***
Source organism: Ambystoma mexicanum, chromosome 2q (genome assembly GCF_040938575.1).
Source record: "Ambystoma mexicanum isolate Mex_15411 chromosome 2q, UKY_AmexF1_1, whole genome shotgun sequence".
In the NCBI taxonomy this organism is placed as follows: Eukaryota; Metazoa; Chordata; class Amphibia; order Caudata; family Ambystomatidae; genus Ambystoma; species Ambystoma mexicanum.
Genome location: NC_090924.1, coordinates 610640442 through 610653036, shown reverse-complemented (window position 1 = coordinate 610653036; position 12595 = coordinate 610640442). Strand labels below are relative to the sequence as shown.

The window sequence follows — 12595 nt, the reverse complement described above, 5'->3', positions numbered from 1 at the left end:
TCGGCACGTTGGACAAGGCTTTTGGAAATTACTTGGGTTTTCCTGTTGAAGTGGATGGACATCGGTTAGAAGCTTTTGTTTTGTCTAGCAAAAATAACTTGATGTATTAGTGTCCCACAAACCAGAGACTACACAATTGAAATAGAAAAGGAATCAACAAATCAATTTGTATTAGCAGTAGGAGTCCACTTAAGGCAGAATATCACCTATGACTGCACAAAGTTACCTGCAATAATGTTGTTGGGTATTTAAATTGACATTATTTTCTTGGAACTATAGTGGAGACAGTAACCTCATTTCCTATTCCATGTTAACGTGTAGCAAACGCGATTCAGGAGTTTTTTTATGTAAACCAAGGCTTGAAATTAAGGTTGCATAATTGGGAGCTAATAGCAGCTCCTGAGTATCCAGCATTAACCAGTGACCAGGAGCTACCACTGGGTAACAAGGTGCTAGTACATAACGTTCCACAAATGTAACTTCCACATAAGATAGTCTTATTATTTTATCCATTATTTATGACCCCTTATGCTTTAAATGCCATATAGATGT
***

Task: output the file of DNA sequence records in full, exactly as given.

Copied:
Source organism: Ambystoma mexicanum, chromosome 2q (genome assembly GCF_040938575.1).
Source record: "Ambystoma mexicanum isolate Mex_15411 chromosome 2q, UKY_AmexF1_1, whole genome shotgun sequence".
In the NCBI taxonomy this organism is placed as follows: Eukaryota; Metazoa; Chordata; class Amphibia; order Caudata; family Ambystomatidae; genus Ambystoma; species Ambystoma mexicanum.
Genome location: NC_090924.1, coordinates 610640442 through 610653036, shown reverse-complemented (window position 1 = coordinate 610653036; position 12595 = coordinate 610640442). Strand labels below are relative to the sequence as shown.

The window sequence follows — 12595 nt, the reverse complement described above, 5'->3', positions numbered from 1 at the left end:
TCGGCACGTTGGACAAGGCTTTTGGAAATTACTTGGGTTTTCCTGTTGAAGTGGATGGACATCGGTTAGAAGCTTTTGTTTTGTCTAGCAAAAATAACTTGATGTATTAGTGTCCCACAAACCAGAGACTACACAATTGAAATAGAAAAGGAATCAACAAATCAATTTGTATTAGCAGTAGGAGTCCACTTAAGGCAGAATATCACCTATGACTGCACAAAGTTACCTGCAATAATGTTGTTGGGTATTTAAATTGACATTATTTTCTTGGAACTATAGTGGAGACAGTAACCTCATTTCCTATTCCATGTTAACGTGTAGCAAACGCGATTCAGGAGTTTTTTTATGTAAACCAAGGCTTGAAATTAAGGTTGCATAATTGGGAGCTAATAGCAGCTCCTGAGTATCCAGCATTAACCAGTGACCAGGAGCTACCACTGGGTAACAAGGTGCTAGTACATAACGTTCCACAAATGTAACTTCCACATAAGATAGTCTTATTATTTTATCCATTATTTATGACCCCTTATGCTTTAAATGCCATATAGATGT